Since there is no tax stamp in Ethiopia, it is not possible to determine if the tax was paid by examining a pack. Therefore, we conservatively classified all domestic cigarette brands (Nyala, Nyala Premium, Delight, Elleni and Gisilla), some legally imported international brands (Rothmans and Marlboro in 2018) and Winston—introduced by the NTE in 2019 as legal. These packs mostly complied with the Ethiopian labelling law. In 2019, the NTE stopped importing cigarettes. Therefore, all foreign brands (with the exception of Winston) were considered illicit in the 2022 survey. In our 2018 price data we only had seven Rothmans and two Marlboros, both considered legal in that year. None of these brands were detected in 2022, so their prices did not impact the prices of illegal brands in 2022.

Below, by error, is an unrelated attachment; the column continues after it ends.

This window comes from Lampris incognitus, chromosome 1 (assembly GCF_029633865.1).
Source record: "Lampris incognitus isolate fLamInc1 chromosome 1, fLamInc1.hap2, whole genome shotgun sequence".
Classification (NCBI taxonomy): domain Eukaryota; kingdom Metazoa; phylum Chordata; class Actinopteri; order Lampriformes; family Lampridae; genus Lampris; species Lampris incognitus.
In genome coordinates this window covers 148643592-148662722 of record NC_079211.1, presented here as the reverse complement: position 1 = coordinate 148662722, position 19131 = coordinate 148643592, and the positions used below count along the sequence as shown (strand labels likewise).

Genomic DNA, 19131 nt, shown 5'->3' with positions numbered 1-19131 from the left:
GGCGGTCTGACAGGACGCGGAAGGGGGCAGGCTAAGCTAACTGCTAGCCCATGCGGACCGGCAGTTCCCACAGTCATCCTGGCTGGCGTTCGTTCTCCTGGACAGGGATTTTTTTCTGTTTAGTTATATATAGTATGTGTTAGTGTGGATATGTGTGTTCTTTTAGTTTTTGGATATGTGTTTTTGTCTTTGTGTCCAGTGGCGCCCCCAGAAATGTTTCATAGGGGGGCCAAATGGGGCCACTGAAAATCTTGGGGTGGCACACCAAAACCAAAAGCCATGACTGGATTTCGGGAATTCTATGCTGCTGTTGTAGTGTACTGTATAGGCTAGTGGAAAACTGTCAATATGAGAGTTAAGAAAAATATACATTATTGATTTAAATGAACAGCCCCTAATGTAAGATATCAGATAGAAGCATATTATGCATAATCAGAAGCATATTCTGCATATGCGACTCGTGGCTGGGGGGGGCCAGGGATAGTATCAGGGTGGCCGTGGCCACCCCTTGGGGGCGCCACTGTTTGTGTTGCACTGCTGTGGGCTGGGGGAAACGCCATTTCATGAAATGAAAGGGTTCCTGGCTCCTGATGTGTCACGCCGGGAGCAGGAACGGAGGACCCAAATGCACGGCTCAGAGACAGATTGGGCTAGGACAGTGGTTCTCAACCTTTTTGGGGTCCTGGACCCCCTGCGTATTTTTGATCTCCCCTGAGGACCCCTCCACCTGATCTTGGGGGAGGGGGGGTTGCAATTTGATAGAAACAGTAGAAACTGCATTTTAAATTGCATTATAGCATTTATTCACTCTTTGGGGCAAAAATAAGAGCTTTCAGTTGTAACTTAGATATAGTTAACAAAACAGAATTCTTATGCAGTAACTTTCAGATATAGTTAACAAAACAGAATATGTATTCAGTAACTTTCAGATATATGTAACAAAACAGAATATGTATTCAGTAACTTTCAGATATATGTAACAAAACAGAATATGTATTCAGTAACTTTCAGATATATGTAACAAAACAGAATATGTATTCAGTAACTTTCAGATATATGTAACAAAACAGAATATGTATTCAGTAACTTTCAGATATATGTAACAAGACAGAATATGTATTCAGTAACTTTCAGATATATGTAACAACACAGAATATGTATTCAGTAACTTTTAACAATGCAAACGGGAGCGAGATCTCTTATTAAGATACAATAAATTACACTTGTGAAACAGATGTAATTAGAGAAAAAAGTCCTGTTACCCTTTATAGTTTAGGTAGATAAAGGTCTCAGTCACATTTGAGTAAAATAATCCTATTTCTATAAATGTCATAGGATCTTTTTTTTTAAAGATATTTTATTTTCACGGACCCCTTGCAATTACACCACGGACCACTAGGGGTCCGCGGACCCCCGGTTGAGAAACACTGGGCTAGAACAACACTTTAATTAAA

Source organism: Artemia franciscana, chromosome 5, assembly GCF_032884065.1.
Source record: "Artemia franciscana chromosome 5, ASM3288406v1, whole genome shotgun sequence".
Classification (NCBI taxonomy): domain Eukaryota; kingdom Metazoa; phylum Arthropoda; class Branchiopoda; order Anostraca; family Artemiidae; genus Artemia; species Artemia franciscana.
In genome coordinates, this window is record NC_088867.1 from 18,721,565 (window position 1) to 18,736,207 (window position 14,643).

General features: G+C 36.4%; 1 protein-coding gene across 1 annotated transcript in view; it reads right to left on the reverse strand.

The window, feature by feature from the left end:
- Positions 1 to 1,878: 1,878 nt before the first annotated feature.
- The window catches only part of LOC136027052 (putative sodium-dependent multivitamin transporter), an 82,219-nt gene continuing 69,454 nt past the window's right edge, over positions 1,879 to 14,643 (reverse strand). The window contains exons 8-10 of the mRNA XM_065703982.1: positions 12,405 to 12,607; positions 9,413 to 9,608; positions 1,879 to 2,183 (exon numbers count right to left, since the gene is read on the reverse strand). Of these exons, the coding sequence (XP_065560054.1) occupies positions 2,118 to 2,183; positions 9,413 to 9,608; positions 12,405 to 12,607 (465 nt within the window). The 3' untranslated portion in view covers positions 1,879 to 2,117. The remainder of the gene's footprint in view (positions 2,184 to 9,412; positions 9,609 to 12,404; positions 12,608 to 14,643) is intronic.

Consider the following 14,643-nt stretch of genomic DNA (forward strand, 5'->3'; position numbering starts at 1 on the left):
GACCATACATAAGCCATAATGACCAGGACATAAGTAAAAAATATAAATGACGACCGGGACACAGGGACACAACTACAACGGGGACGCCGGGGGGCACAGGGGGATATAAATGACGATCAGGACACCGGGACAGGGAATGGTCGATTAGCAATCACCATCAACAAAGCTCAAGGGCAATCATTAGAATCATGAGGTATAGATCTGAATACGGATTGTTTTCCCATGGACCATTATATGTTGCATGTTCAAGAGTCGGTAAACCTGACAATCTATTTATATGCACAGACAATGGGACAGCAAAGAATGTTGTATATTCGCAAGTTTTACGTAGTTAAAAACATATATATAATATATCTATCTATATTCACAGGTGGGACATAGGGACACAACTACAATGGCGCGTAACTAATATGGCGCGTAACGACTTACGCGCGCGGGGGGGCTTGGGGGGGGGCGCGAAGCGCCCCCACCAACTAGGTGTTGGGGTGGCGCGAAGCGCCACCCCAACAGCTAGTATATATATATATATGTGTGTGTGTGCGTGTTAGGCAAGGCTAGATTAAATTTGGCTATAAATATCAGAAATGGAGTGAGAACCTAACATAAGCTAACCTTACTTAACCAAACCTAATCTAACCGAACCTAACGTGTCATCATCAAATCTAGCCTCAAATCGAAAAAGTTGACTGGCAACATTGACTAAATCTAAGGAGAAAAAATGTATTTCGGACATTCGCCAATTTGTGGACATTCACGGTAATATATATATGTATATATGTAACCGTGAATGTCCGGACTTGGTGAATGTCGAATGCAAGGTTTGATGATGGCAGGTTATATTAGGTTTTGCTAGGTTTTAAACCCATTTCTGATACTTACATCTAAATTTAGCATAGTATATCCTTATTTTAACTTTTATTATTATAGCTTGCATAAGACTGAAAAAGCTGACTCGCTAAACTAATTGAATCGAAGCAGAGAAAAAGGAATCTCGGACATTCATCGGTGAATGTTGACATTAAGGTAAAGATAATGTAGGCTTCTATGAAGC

The data were analysed using Stata SE V.16.0. Descriptive statistics (frequencies, mean, median, SD) were presented to show the trend in cigarette price from 2018 to 2022 by brand, legal status, store type and location. We used the consumer price index to calculate the real value of cigarette prices.
To determine the difference between legal and illegal price changes before and after the tax increase, we employed a difference-in-difference model26 using the following formula:
The dependent/outcome variable ‘Price’ is continuous and defined as the nominal price of a single stick cigarette in ETB as reported by the retailers.
The independent/control variables are defined as follows:
‘Legalbrand’ is a dummy variable that has a value of 1 if the cigarette is legal, 0 otherwise.
‘Post-tax’ is a dummy variable that has a value of 1 if the price observation was made in 2022, 0 otherwise.
‘store_type’ is a categorical variable.
‘town’ is a categorical variable.
The interaction term Legalbrand*post-tax describes the difference in prices between the legal and illicit brands after the tax increase.